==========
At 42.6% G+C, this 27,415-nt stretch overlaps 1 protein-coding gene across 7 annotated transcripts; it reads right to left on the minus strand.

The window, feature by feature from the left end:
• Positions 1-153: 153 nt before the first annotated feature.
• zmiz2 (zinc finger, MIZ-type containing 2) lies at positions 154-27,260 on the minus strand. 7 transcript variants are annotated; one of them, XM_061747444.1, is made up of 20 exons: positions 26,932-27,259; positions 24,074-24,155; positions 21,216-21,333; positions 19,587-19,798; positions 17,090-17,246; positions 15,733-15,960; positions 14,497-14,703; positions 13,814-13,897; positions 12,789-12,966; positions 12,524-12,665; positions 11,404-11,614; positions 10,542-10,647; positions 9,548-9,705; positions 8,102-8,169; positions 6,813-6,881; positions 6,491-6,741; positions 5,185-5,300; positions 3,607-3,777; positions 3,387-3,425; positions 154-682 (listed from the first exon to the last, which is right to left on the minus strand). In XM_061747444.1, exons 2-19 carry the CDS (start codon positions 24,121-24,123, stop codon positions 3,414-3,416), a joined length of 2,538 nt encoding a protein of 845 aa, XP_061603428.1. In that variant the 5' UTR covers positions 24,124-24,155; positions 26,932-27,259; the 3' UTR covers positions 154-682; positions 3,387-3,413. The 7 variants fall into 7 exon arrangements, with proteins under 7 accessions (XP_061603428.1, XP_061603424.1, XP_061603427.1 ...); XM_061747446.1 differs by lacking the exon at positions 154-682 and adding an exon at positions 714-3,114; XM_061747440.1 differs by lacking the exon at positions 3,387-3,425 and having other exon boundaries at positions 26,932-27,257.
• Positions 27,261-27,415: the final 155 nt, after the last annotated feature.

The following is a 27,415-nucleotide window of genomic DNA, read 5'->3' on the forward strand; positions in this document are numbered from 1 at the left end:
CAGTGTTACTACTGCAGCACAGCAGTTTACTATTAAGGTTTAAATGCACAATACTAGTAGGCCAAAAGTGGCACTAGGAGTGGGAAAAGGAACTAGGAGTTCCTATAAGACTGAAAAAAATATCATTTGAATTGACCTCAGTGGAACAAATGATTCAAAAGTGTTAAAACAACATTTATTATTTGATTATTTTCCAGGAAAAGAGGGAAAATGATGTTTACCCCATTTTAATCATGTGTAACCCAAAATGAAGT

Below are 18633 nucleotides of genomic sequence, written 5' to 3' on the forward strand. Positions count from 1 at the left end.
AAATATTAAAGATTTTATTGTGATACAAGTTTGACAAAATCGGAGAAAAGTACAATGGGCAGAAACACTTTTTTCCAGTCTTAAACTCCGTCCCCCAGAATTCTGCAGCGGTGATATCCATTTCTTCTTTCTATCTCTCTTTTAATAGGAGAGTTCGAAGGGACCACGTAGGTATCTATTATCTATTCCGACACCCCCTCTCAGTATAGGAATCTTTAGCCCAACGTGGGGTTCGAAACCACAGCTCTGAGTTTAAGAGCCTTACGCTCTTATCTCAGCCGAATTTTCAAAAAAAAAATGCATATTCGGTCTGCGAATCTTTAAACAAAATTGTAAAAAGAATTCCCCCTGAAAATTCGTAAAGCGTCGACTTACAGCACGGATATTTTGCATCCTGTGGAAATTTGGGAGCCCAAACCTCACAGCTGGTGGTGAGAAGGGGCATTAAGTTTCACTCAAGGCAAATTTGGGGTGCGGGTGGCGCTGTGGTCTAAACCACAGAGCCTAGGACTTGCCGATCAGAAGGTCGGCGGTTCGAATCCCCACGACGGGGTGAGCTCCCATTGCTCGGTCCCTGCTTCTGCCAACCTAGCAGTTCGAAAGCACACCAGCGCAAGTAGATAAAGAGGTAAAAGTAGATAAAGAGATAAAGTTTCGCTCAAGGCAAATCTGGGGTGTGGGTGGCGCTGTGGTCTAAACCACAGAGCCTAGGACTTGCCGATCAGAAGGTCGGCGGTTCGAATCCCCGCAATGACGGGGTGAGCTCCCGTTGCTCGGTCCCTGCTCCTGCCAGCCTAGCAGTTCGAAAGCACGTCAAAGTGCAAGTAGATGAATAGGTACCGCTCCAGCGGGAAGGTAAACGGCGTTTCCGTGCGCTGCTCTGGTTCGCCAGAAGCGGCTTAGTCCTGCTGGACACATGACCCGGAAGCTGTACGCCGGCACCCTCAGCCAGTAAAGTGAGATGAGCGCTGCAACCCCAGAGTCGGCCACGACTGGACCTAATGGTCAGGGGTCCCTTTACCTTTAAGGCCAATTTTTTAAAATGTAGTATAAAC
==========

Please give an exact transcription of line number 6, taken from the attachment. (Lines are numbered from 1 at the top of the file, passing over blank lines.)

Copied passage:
The following is a 27,415-nucleotide window of genomic DNA, read 5'->3' on the forward strand; positions in this document are numbered from 1 at the left end: